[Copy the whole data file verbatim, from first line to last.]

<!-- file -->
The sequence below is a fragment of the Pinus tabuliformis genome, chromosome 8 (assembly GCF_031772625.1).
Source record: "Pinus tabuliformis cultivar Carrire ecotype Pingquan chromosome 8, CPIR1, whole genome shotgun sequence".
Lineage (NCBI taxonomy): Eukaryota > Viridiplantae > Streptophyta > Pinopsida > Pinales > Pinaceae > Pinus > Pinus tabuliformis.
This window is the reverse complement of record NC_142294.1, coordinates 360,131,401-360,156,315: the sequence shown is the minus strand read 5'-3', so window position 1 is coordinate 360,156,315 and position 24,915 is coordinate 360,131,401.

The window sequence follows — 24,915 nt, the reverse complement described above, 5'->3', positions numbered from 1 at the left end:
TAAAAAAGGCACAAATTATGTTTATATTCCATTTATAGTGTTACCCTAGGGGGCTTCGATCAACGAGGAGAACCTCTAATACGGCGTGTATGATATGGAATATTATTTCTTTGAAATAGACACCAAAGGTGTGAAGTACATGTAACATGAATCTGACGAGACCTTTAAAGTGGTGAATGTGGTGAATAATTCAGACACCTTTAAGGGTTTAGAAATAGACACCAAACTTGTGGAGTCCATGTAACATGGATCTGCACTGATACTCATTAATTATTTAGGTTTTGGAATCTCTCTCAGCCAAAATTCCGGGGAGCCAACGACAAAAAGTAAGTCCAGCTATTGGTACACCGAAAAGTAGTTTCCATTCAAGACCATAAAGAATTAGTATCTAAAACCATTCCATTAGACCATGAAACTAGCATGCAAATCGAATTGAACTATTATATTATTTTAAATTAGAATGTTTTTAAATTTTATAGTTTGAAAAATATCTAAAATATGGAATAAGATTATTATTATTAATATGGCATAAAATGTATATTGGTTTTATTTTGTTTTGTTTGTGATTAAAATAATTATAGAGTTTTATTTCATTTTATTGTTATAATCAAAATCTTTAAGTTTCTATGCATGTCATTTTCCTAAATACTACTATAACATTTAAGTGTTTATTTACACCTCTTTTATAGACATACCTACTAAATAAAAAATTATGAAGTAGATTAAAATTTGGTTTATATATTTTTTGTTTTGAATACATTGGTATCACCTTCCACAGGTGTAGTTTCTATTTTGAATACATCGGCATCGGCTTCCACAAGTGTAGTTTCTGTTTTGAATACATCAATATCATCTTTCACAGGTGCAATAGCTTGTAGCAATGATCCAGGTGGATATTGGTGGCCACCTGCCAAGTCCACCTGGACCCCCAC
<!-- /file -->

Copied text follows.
The sequence below is a fragment of the Pinus tabuliformis genome, chromosome 8 (assembly GCF_031772625.1).
Source record: "Pinus tabuliformis cultivar Carrire ecotype Pingquan chromosome 8, CPIR1, whole genome shotgun sequence".
Lineage (NCBI taxonomy): Eukaryota > Viridiplantae > Streptophyta > Pinopsida > Pinales > Pinaceae > Pinus > Pinus tabuliformis.
This window is the reverse complement of record NC_142294.1, coordinates 360,131,401-360,156,315: the sequence shown is the minus strand read 5'-3', so window position 1 is coordinate 360,156,315 and position 24,915 is coordinate 360,131,401.

The window sequence follows — 24,915 nt, the reverse complement described above, 5'->3', positions numbered from 1 at the left end:
TAAAAAAGGCACAAATTATGTTTATATTCCATTTATAGTGTTACCCTAGGGGGCTTCGATCAACGAGGAGAACCTCTAATACGGCGTGTATGATATGGAATATTATTTCTTTGAAATAGACACCAAAGGTGTGAAGTACATGTAACATGAATCTGACGAGACCTTTAAAGTGGTGAATGTGGTGAATAATTCAGACACCTTTAAGGGTTTAGAAATAGACACCAAACTTGTGGAGTCCATGTAACATGGATCTGCACTGATACTCATTAATTATTTAGGTTTTGGAATCTCTCTCAGCCAAAATTCCGGGGAGCCAACGACAAAAAGTAAGTCCAGCTATTGGTACACCGAAAAGTAGTTTCCATTCAAGACCATAAAGAATTAGTATCTAAAACCATTCCATTAGACCATGAAACTAGCATGCAAATCGAATTGAACTATTATATTATTTTAAATTAGAATGTTTTTAAATTTTATAGTTTGAAAAATATCTAAAATATGGAATAAGATTATTATTATTAATATGGCATAAAATGTATATTGGTTTTATTTTGTTTTGTTTGTGATTAAAATAATTATAGAGTTTTATTTCATTTTATTGTTATAATCAAAATCTTTAAGTTTCTATGCATGTCATTTTCCTAAATACTACTATAACATTTAAGTGTTTATTTACACCTCTTTTATAGACATACCTACTAAATAAAAAATTATGAAGTAGATTAAAATTTGGTTTATATATTTTTTGTTTTGAATACATTGGTATCACCTTCCACAGGTGTAGTTTCTATTTTGAATACATCGGCATCGGCTTCCACAAGTGTAGTTTCTGTTTTGAATACATCAATATCATCTTTCACAGGTGCAATAGCTTGTAGCAATGATCCAGGTGGATATTGGTGGCCACCTGCCAAGTCCACCTGGACCCCCAC